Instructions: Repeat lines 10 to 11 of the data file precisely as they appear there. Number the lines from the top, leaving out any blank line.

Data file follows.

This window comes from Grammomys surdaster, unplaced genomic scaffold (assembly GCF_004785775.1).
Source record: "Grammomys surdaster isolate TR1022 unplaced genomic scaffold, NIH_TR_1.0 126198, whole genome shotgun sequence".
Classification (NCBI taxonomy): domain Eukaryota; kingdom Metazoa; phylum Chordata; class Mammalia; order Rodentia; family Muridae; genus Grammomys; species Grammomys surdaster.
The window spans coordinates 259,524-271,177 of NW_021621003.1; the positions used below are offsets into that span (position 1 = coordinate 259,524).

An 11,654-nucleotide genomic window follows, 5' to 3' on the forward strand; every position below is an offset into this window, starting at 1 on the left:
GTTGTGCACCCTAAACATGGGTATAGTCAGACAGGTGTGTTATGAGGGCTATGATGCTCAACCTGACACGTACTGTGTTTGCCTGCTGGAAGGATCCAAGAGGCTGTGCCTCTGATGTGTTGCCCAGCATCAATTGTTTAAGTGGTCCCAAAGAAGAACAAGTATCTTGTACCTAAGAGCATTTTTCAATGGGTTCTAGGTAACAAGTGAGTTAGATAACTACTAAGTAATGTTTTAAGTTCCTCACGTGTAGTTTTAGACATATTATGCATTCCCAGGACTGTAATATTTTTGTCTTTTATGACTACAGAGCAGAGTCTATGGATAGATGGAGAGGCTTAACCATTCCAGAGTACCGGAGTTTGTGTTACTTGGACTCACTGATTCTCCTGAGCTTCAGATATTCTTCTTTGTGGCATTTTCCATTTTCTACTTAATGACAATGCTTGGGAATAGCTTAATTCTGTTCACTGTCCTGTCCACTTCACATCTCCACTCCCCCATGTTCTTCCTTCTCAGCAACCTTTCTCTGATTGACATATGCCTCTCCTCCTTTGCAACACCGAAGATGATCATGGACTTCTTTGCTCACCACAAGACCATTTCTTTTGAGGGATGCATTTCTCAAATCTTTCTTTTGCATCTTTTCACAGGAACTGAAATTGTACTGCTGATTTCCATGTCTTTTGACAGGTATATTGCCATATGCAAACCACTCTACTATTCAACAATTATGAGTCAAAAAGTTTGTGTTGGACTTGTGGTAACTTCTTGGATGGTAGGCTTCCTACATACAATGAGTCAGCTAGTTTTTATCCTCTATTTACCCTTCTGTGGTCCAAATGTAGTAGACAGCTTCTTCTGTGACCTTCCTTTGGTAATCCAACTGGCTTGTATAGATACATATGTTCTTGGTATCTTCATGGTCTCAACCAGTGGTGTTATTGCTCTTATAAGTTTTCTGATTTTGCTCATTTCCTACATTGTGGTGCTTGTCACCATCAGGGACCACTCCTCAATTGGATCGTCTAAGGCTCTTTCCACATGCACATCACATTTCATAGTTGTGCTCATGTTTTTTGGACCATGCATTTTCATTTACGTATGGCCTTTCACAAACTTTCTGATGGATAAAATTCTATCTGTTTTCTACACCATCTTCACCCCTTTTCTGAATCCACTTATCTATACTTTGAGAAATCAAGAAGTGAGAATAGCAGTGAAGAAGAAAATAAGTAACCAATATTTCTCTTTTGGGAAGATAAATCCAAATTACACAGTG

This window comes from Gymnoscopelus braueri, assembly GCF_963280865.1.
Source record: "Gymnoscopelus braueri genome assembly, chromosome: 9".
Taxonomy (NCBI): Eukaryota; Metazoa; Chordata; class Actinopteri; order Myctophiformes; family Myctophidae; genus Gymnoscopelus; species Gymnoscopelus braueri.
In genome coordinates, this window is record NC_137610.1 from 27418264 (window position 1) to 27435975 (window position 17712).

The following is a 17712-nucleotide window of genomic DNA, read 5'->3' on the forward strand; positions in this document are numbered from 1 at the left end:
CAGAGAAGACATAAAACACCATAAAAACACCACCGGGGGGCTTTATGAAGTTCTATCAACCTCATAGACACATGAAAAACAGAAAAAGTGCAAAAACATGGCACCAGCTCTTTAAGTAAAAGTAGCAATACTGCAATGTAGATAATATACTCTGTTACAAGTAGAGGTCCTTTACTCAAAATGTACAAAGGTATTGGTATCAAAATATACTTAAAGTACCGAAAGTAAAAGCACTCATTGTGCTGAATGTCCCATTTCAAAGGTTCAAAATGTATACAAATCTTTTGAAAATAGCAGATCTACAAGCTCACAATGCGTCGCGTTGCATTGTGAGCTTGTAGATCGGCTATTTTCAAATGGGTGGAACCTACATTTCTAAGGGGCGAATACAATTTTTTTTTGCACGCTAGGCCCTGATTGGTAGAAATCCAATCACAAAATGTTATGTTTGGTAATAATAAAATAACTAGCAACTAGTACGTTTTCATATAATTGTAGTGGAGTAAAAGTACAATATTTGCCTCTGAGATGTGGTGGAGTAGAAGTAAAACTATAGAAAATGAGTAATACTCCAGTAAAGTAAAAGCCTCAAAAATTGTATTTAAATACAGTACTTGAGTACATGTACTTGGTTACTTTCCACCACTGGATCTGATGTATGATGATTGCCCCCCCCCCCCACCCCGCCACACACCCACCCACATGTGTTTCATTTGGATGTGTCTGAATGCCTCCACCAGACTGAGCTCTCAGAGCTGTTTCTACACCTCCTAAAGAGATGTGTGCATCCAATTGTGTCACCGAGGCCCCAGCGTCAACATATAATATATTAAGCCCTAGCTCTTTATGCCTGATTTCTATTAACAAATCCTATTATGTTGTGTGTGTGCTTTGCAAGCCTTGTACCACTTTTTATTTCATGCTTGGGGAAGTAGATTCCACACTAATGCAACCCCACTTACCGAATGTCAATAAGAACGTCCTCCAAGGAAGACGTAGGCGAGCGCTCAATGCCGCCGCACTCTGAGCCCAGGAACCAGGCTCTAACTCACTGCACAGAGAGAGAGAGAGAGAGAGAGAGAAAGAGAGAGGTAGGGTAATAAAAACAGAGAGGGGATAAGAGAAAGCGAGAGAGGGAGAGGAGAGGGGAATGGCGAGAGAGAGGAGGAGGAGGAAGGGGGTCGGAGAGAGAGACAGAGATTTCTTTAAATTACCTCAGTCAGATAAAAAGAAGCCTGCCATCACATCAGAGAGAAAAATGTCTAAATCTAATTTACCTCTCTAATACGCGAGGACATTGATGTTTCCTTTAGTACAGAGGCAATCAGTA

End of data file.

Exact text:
In genome coordinates, this window is record NC_137610.1 from 27418264 (window position 1) to 27435975 (window position 17712).

The following is a 17712-nucleotide window of genomic DNA, read 5'->3' on the forward strand; positions in this document are numbered from 1 at the left end: